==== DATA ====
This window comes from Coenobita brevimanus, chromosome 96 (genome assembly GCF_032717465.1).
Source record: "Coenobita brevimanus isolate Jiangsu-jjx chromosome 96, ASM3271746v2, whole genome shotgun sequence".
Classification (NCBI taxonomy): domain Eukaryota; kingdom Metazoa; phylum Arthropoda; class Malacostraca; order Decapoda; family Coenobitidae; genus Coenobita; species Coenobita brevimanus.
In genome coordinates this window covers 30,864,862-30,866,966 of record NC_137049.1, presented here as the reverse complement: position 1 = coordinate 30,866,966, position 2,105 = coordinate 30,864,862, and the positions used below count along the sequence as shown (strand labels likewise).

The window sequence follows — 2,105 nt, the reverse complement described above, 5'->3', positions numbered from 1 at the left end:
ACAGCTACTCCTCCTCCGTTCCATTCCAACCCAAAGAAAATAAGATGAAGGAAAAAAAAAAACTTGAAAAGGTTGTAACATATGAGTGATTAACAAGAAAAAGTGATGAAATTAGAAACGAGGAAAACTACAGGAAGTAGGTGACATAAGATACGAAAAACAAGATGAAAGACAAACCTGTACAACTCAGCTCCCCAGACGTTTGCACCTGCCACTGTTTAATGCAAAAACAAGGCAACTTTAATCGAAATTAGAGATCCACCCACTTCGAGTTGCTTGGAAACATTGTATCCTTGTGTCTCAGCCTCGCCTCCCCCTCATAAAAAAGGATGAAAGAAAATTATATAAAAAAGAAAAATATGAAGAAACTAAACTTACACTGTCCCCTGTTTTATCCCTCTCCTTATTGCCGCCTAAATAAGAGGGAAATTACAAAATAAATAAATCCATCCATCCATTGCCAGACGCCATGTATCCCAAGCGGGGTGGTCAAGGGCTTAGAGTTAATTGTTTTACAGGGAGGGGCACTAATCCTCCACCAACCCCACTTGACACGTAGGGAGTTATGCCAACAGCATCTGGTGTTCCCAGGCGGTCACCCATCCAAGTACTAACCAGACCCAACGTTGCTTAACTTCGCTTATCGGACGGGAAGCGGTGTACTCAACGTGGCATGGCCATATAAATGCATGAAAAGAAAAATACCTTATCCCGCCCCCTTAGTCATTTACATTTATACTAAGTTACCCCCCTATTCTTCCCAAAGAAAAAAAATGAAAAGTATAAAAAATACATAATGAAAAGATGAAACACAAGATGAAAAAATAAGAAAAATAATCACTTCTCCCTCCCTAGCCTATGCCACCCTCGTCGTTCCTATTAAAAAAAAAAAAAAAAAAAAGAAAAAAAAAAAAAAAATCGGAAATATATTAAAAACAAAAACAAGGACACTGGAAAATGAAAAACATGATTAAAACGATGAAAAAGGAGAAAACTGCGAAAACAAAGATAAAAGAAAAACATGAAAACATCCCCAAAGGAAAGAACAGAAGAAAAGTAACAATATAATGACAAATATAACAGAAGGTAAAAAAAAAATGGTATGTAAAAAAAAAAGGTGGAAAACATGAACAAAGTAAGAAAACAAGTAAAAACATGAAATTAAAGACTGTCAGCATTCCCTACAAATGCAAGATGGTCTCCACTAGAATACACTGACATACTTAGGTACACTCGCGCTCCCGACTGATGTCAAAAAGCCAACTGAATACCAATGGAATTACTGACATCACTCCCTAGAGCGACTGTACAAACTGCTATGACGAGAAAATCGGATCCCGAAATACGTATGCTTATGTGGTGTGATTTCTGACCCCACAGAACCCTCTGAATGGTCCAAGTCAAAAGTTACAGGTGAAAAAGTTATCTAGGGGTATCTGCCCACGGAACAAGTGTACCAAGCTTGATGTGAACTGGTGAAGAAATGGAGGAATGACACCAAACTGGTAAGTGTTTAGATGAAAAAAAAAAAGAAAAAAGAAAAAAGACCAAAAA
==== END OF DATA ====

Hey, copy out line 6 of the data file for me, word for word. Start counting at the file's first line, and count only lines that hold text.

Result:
ACAGCTACTCCTCCTCCGTTCCATTCCAACCCAAAGAAAATAAGATGAAGGAAAAAAAAAAACTTGAAAAGGTTGTAACATATGAGTGATTAACAAGAAAAAGTGATGAAATTAGAAACGAGGAAAACTACAGGAAGTAGGTGACATAAGATACGAAAAACAAGATGAAAGACAAACCTGTACAACTCAGCTCCCCAGACGTTTGCACCTGCCACTGTTTAATGCAAAAACAAGGCAACTTTAATCGAAATTAGAGATCCACCCACTTCGAGTTGCTTGGAAACATTGTATCCTTGTGTCTCAGCCTCGCCTCCCCCTCATAAAAAAGGATGAAAGAAAATTATATAAAAAAGAAAAATATGAAGAAACTAAACTTACACTGTCCCCTGTTTTATCCCTCTCCTTATTGCCGCCTAAATAAGAGGGAAATTACAAAATAAATAAATCCATCCATCCATTGCCAGACGCCATGTATCCCAAGCGGGGTGGTCAAGGGCTTAGAGTTAATTGTTTTACAGGGAGGGGCACTAATCCTCCACCAACCCCACTTGACACGTAGGGAGTTATGCCAACAGCATCTGGTGTTCCCAGGCGGTCACCCATCCAAGTACTAACCAGACCCAACGTTGCTTAACTTCGCTTATCGGACGGGAAGCGGTGTACTCAACGTGGCATGGCCATATAAATGCATGAAAAGAAAAATACCTTATCCCGCCCCCTTAGTCATTTACATTTATACTAAGTTACCCCCCTATTCTTCCCAAAGAAAAAAAATGAAAAGTATAAAAAATACATAATGAAAAGATGAAACACAAGATGAAAAAATAAGAAAAATAATCACTTCTCCCTCCCTAGCCTATGCCACCCTCGTCGTTCCTATTAAAAAAAAAAAAAAAAAAAAGAAAAAAAAAAAAAAAATCGGAAATATATTAAAAACAAAAACAAGGACACTGGAAAATGAAAAACATGATTAAAACGATGAAAAAGGAGAAAACTGCGAAAACAAAGATAAAAGAAAAACATGAAAACATCCCCAAAGGAAAGAACAGAAGAAAAGTAACAATATAATGACAAATATAACAGAAGGTAAAAAAAAAATGGTATGTAAAAAAAAAAGGTGGAAAACATGAACAAAGTAAGAAAACAAGTAAAAACATGAAATTAAAGACTGTCAGCATTCCCTACAAATGCAAGATGGTCTCCACTAGAATACACTGACATACTTAGGTACACTCGCGCTCCCGACTGATGTCAAAAAGCCAACTGAATACCAATGGAATTACTGACATCACTCCCTAGAGCGACTGTACAAACTGCTATGACGAGAAAATCGGATCCCGAAATACGTATGCTTATGTGGTGTGATTTCTGACCCCACAGAACCCTCTGAATGGTCCAAGTCAAAAGTTACAGGTGAAAAAGTTATCTAGGGGTATCTGCCCACGGAACAAGTGTACCAAGCTTGATGTGAACTGGTGAAGAAATGGAGGAATGACACCAAACTGGTAAGTGTTTAGATGAAAAAAAAAAAGAAAAAAGAAAAAAGACCAAAAA